Renaissance students

DO schools revamp efforts to foster well-rounded medical students

Several DO schools have new programs to further encourage students to embrace various pursuits beyond math and science.


Medical schools are taking a new, holistic approach to fostering more well-rounded future physicians, as recent developments at some schools and changes in the Medical College Admissions Test demonstrate.

Many osteopathic medical schools have a long history of prioritizing candidates with diverse interests. But in the past decade, several DO schools have added new programs and classes to further encourage students to embrace pursuits beyond math and science. Some initiatives focus on humanities and the arts, while others emphasize compassion. Here are a few examples:

HuMED: This brand-new program encourages undergraduate humanities majors to attend medical school. Via a partnership between the University of New England College of Osteopathic Medicine in Biddeford, Maine, and the University of New England’s (UNE) College of Arts and Sciences, undergrads in the program conduct research, pursue clinical shadowing and participate in interprofessional education activities.

“These students will not only acquire the knowledge necessary to begin medical school but will also contribute, through their work in the humanities, to meaningful change in the delivery of health care on a personal or systemic basis,” says Jeanne Hey, PhD, the dean of UNE’s College of Arts and Sciences.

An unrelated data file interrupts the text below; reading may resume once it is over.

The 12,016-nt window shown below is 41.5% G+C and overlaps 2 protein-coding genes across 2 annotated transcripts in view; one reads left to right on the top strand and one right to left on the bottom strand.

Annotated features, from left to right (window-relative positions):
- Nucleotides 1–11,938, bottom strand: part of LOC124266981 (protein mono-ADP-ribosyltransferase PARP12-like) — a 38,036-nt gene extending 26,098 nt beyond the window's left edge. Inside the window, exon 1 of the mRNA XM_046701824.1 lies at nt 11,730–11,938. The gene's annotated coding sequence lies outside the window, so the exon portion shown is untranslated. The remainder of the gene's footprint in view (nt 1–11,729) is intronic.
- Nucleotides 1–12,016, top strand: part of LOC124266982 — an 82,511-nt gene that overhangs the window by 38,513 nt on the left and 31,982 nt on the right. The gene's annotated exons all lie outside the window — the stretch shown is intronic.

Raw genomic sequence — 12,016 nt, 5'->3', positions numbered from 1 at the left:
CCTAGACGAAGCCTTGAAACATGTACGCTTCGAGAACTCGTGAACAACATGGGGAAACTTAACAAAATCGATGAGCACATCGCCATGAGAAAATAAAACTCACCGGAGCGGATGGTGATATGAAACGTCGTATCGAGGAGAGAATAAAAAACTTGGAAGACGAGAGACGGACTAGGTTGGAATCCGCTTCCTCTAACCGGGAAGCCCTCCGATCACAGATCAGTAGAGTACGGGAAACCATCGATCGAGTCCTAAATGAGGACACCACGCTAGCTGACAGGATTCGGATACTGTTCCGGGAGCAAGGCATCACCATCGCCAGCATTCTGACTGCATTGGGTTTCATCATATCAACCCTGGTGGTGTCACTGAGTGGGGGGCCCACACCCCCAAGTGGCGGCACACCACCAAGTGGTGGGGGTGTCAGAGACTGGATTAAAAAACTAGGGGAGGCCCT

Through the Lens Initiative: Since 2013, students at the New York Institute of Technology College of Osteopathic Medicine in Old Westbury have honed their photography skills via this photo contest. Each quarter, students, faculty and staff submit photos based on a school-related theme; a judging committee chooses three winners and displays their work in the school’s hallways.

Leadership Academy for Compassionate Care (LACC): The Michigan State University College of Osteopathic Medicine in East Lansing (MSUCOM) started the LACC in 2012 following a faculty discussion on the importance of compassion in medicine.

“Today’s data-driven students attempt to find out about themselves through mining data on smartphones and laptops,” says John Meulendyk, DO, MPH, who co-directs the LACC. “Personal eye contact, touch and bodily awareness are often missing. These are the basic tools for showing compassion.”

Students in the LACC, which is now an elective course, receive real-life training in working with patients facing trauma and end-of-life situations. They also study self-care and pursue greater self-awareness via art projects.

Community health focus: Established in 2007, the A.T. Still University-School of Osteopathic Medicine in Arizona in Mesa has from inception employed an education model in which students study on campus for their first year only, then spend their second through fourth years training in a designated community health center. The experience helps students develop compassion via hands-on training with underserved populations.

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